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FIFA World Cup – The much-awaited event in GCC for 2022

Marmore Team

14 September 2022

Qatar has been in limelight for nearly a decade after being awarded the opportunity to host one of the biggest sporting events, being watched by millions of spectators. Qatar has been taking huge efforts to prove that the wealthy Arab country can host the event successfully and the event has remained a source of optimism for the decision makers amid economic tensions and downturns. On 2 December 2010, Qatar won the bid to host the FIFA World Cup 2022 against 5 countries including the U.S and became the first ever Arab country to have the privilege of anchoring such a prestigious and lavish sporting event. The event scheduled from November 21 – December 18, 2022 is anticipated to attract 1.2 million visitors (Bloomberg).

Football ecosystem in Qatar
This bid has brought the World Cup to a region where football is already popular and emerging as a global sport. Qatar’s strong footing in the world of football dates to 1973 when the Qatar Football Association joined FIFA. Qatar Stars League, the national football league in Qatar is active for almost 5 decades comprising of 12 teams. In 2019, Qatar won the AFC Asian Cup for the first time in the history. By leveraging the experience and expertise from this event, Qatar aims towards establishing itself as a global destination for sporting events. Starting from 2010 Qatar has hosted numerous international competitions in tennis, golf, squash, cycling and a host of other sports. In 2013, Jasoor Institute was established in Qatar to impart the requisite skills and knowledge for hosting such mega-events. In 2011, Qatar Sports Investment bought 70% of stake in the professional football club in Paris - PSG (Paris-Saint-Germain), marking a major event in Qatar’s history of football. Later, QSI gained full ownership of the football club and invested heavily into it to make it one of the biggest football clubs in the world, attracting star players such as Lionel Messi, Neymar and Kylian Mbappe. Qatar also signed David Beckham to promote Qatar as an attractive tourist destination before the FIFA World Cup 2022.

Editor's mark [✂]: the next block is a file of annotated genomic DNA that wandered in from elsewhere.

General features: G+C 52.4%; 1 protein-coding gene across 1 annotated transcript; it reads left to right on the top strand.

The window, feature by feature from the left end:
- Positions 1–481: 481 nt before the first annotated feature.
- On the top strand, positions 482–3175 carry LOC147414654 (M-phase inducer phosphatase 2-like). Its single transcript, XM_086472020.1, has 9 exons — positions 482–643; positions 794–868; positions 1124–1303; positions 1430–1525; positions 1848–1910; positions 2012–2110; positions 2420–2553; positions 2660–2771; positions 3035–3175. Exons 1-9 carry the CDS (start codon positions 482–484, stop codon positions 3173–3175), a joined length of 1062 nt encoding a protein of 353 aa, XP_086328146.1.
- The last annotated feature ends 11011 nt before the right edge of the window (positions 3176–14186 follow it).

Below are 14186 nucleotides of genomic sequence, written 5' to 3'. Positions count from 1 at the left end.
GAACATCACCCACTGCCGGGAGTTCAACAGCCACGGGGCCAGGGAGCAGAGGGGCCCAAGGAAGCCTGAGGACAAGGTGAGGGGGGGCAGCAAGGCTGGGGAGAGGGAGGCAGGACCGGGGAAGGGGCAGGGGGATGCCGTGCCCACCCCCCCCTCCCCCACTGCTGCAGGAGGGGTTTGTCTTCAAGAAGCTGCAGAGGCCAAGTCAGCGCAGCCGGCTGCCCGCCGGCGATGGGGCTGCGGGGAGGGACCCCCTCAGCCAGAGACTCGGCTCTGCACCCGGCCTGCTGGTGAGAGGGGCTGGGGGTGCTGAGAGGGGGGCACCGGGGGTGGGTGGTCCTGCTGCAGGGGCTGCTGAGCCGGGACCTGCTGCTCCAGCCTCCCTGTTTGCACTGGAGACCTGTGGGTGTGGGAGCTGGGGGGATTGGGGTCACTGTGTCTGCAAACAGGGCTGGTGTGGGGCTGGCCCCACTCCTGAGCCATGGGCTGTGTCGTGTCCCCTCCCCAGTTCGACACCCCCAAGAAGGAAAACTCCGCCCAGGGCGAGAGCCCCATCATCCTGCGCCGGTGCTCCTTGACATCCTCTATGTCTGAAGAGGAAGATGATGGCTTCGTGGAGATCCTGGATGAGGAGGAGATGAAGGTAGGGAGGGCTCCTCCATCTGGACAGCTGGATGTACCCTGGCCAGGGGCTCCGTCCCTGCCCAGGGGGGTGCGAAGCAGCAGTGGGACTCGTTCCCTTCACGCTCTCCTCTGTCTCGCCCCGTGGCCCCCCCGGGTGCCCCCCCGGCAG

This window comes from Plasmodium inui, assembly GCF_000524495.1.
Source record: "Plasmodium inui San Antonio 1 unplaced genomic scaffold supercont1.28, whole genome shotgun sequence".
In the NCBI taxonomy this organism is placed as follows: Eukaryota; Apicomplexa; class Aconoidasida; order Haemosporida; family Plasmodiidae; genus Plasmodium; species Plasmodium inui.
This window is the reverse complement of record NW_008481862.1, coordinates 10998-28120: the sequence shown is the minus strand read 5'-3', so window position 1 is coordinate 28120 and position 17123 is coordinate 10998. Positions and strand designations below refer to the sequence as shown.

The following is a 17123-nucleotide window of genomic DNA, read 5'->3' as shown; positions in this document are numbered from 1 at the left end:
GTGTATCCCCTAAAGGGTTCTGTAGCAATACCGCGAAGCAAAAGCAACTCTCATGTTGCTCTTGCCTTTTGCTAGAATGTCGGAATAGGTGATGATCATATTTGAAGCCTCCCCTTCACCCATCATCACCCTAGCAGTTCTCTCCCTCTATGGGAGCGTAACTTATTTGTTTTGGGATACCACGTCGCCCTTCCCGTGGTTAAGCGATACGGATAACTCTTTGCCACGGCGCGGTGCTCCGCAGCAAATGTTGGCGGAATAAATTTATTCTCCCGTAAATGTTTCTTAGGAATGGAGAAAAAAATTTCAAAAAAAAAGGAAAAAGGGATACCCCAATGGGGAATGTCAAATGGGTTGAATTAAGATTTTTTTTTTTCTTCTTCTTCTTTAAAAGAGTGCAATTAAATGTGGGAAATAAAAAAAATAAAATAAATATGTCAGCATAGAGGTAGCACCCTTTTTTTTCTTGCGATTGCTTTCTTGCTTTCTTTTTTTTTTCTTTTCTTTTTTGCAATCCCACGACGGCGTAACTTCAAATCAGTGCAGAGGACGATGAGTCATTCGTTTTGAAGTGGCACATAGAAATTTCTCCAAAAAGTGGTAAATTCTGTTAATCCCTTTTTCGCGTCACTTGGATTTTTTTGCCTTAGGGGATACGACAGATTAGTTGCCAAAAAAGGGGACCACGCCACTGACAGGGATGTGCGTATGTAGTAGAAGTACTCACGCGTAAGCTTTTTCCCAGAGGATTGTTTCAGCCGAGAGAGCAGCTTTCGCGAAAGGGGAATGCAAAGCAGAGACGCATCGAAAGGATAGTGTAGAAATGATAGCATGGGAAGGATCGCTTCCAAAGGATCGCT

Why host a World Cup?